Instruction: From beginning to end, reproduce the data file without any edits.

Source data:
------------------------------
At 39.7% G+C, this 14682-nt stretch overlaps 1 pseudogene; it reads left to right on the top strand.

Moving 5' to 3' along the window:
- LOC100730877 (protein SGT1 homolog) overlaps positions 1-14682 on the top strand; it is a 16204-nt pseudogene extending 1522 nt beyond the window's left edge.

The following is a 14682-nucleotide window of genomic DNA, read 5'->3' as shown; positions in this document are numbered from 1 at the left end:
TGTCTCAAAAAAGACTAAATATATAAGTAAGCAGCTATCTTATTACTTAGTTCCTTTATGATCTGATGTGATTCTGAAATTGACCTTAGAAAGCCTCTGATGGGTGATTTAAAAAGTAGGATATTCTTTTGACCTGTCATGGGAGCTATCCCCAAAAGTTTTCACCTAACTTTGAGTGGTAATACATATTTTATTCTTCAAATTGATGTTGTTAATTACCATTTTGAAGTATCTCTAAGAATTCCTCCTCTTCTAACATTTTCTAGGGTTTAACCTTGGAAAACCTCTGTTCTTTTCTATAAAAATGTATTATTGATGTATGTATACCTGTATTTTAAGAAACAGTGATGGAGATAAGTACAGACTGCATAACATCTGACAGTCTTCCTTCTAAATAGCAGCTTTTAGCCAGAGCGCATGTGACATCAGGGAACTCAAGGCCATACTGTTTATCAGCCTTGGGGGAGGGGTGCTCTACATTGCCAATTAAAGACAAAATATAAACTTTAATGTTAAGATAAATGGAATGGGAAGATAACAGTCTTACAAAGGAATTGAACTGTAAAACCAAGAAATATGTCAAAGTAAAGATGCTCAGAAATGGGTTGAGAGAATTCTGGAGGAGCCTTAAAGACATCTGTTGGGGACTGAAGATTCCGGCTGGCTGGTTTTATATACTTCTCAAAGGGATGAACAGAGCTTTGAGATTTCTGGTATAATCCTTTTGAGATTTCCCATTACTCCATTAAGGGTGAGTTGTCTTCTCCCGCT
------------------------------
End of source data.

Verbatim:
At 39.7% G+C, this 14682-nt stretch overlaps 1 pseudogene; it reads left to right on the top strand.

Moving 5' to 3' along the window:
- LOC100730877 (protein SGT1 homolog) overlaps positions 1-14682 on the top strand; it is a 16204-nt pseudogene extending 1522 nt beyond the window's left edge.

The following is a 14682-nucleotide window of genomic DNA, read 5'->3' as shown; positions in this document are numbered from 1 at the left end:
TGTCTCAAAAAAGACTAAATATATAAGTAAGCAGCTATCTTATTACTTAGTTCCTTTATGATCTGATGTGATTCTGAAATTGACCTTAGAAAGCCTCTGATGGGTGATTTAAAAAGTAGGATATTCTTTTGACCTGTCATGGGAGCTATCCCCAAAAGTTTTCACCTAACTTTGAGTGGTAATACATATTTTATTCTTCAAATTGATGTTGTTAATTACCATTTTGAAGTATCTCTAAGAATTCCTCCTCTTCTAACATTTTCTAGGGTTTAACCTTGGAAAACCTCTGTTCTTTTCTATAAAAATGTATTATTGATGTATGTATACCTGTATTTTAAGAAACAGTGATGGAGATAAGTACAGACTGCATAACATCTGACAGTCTTCCTTCTAAATAGCAGCTTTTAGCCAGAGCGCATGTGACATCAGGGAACTCAAGGCCATACTGTTTATCAGCCTTGGGGGAGGGGTGCTCTACATTGCCAATTAAAGACAAAATATAAACTTTAATGTTAAGATAAATGGAATGGGAAGATAACAGTCTTACAAAGGAATTGAACTGTAAAACCAAGAAATATGTCAAAGTAAAGATGCTCAGAAATGGGTTGAGAGAATTCTGGAGGAGCCTTAAAGACATCTGTTGGGGACTGAAGATTCCGGCTGGCTGGTTTTATATACTTCTCAAAGGGATGAACAGAGCTTTGAGATTTCTGGTATAATCCTTTTGAGATTTCCCATTACTCCATTAAGGGTGAGTTGTCTTCTCCCGCT